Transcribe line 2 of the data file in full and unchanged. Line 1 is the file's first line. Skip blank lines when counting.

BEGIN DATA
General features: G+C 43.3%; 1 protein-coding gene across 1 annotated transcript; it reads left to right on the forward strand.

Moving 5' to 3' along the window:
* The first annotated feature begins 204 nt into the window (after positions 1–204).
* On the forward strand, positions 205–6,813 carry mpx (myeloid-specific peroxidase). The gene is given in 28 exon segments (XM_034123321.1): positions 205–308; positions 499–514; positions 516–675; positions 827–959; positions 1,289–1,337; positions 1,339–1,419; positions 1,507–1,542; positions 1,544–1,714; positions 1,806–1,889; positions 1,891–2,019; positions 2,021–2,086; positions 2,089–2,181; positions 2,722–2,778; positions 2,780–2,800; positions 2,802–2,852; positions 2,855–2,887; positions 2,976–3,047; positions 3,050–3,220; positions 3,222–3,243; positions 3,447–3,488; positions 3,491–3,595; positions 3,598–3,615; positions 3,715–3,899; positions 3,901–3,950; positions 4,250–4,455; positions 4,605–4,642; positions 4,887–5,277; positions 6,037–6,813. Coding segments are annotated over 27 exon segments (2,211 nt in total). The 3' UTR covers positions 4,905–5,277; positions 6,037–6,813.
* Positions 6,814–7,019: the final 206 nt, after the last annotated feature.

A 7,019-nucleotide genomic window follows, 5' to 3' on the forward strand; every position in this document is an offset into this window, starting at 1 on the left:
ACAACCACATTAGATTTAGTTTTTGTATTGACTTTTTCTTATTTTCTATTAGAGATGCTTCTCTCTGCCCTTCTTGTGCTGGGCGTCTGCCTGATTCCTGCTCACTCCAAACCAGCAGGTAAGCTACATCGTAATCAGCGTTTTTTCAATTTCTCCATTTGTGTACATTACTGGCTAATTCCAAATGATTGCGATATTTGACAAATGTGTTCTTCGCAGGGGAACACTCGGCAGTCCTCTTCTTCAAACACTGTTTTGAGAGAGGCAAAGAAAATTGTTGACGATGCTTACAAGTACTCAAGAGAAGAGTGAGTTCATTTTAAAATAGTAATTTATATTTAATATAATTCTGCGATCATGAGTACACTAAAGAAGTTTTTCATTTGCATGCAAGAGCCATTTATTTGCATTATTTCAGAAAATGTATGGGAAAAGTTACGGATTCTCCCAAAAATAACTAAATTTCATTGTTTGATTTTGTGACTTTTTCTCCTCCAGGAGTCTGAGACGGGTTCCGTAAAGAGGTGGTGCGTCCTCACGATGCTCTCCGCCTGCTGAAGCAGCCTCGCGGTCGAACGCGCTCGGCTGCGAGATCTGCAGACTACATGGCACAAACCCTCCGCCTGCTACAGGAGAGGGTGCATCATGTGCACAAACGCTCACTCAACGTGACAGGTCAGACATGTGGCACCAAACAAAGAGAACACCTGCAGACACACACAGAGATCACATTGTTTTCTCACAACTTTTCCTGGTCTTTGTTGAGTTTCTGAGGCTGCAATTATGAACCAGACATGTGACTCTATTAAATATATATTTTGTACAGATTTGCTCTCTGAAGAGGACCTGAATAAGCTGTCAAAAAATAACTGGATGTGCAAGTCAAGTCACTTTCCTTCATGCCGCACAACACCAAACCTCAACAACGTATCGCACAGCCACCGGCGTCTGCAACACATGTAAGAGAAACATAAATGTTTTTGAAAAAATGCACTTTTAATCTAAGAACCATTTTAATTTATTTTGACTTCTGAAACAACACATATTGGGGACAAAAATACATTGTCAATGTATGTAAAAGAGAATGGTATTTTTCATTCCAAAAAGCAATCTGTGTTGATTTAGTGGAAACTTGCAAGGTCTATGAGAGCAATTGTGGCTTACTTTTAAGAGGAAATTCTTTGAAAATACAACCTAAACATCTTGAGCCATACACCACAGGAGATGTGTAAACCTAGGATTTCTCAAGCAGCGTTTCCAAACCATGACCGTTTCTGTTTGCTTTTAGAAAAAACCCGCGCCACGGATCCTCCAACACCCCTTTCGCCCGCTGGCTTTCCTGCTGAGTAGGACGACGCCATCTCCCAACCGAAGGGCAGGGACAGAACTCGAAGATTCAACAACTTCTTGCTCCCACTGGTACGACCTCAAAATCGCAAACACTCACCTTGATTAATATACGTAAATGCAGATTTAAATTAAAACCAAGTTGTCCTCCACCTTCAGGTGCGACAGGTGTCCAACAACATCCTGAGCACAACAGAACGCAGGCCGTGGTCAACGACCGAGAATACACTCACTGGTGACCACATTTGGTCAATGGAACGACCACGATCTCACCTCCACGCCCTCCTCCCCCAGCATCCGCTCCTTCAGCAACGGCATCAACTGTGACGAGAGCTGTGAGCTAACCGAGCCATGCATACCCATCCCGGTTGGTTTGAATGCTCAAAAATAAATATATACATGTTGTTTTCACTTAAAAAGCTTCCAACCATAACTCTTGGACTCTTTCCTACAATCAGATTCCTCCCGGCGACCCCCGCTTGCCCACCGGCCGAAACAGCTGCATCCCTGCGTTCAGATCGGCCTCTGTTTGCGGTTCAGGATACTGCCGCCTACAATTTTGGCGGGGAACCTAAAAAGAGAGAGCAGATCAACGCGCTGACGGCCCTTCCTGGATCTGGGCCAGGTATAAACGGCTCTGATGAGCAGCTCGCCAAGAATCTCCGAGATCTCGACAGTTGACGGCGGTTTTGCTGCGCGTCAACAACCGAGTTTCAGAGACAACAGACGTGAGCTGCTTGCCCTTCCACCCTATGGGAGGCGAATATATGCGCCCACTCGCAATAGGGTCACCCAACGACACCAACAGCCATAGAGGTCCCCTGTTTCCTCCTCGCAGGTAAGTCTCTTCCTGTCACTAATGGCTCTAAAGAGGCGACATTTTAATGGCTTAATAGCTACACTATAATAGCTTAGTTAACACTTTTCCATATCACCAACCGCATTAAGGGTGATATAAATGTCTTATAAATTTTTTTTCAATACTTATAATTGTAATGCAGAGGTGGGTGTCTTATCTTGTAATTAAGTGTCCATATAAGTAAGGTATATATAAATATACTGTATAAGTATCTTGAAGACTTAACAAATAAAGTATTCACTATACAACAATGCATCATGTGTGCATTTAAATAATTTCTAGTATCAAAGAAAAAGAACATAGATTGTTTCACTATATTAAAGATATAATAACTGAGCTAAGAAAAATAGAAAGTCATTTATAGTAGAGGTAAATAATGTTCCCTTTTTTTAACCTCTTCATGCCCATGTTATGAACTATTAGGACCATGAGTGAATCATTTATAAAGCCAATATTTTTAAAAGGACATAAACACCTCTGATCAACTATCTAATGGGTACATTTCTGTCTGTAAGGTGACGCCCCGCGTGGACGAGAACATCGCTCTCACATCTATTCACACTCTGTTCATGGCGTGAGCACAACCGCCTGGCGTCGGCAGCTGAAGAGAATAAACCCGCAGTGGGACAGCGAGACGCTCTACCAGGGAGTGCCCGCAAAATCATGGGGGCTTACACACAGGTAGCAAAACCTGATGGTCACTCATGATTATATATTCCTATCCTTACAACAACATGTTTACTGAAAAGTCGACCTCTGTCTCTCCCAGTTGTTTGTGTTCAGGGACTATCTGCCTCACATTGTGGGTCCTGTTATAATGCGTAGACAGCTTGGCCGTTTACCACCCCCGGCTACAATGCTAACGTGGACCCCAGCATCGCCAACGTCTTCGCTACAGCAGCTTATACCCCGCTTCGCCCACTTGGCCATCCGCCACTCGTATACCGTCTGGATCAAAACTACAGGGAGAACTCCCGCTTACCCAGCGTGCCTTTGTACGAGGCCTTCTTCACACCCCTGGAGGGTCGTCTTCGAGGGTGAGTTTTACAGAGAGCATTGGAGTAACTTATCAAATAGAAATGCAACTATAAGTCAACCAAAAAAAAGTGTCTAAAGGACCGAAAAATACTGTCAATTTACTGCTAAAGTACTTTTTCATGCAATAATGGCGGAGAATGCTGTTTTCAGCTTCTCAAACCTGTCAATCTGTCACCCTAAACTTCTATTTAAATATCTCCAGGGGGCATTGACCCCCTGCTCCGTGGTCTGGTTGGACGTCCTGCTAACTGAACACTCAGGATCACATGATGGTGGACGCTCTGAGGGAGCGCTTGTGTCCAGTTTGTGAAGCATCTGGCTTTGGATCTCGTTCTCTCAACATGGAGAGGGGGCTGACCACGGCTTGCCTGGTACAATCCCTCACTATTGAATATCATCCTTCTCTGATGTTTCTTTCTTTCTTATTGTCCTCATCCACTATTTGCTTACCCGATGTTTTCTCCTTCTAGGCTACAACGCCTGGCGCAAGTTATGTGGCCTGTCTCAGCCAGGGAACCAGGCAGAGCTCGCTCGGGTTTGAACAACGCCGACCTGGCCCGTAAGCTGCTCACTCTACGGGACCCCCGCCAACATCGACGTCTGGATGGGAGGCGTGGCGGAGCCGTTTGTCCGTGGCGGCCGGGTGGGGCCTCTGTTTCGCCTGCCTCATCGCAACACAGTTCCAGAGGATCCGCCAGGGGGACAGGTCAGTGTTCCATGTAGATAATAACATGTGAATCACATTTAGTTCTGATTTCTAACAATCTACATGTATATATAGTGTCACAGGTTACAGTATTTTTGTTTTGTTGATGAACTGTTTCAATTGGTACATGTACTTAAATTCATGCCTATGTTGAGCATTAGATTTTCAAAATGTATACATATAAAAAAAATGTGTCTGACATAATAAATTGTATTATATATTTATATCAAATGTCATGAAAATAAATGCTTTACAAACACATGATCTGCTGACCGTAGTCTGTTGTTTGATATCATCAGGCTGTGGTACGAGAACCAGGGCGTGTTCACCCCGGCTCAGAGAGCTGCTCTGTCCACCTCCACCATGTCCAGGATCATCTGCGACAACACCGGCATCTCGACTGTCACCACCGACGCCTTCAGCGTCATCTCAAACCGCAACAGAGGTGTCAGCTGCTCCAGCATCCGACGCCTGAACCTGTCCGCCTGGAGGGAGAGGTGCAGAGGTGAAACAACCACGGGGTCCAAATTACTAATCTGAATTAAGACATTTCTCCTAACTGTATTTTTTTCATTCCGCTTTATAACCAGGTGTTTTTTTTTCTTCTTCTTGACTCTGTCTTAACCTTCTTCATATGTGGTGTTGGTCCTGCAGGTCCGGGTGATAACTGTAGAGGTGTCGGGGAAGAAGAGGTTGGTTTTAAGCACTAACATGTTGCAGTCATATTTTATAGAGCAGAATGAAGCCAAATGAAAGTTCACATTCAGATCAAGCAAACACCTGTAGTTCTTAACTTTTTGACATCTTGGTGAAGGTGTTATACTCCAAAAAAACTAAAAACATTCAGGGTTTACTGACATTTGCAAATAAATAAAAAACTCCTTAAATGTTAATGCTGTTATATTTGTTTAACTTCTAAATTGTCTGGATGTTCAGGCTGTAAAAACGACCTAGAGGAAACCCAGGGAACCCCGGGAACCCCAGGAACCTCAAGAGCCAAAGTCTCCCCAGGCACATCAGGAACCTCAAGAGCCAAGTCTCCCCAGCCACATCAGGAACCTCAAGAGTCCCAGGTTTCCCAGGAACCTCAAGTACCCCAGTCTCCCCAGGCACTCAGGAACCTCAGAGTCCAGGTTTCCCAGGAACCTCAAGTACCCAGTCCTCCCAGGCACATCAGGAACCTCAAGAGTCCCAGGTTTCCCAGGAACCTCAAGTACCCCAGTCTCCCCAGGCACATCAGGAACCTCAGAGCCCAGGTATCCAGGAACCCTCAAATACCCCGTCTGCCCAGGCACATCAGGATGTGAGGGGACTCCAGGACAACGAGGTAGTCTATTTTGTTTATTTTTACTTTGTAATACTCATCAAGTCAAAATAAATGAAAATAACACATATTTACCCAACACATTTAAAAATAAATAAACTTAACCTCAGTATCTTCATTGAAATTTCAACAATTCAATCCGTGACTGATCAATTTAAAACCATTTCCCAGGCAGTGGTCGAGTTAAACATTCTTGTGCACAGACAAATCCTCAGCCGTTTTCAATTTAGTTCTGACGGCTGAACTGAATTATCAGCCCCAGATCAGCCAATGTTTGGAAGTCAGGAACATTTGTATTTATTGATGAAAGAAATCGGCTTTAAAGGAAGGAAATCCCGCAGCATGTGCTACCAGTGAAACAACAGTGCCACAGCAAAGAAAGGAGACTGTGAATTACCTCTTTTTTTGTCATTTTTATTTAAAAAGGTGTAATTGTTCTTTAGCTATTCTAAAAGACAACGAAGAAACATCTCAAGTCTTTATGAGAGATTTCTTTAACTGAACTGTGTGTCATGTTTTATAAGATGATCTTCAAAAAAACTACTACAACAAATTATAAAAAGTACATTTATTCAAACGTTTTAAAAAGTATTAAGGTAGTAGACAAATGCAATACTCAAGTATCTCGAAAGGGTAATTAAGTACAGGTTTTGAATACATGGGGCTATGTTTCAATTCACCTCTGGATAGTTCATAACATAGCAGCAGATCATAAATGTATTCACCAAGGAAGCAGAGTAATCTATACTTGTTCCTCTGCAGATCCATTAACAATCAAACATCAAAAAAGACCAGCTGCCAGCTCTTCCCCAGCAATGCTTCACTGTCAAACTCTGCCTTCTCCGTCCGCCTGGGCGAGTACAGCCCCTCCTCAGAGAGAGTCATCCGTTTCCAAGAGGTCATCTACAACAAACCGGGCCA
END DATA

Moving 5' to 3' along the window: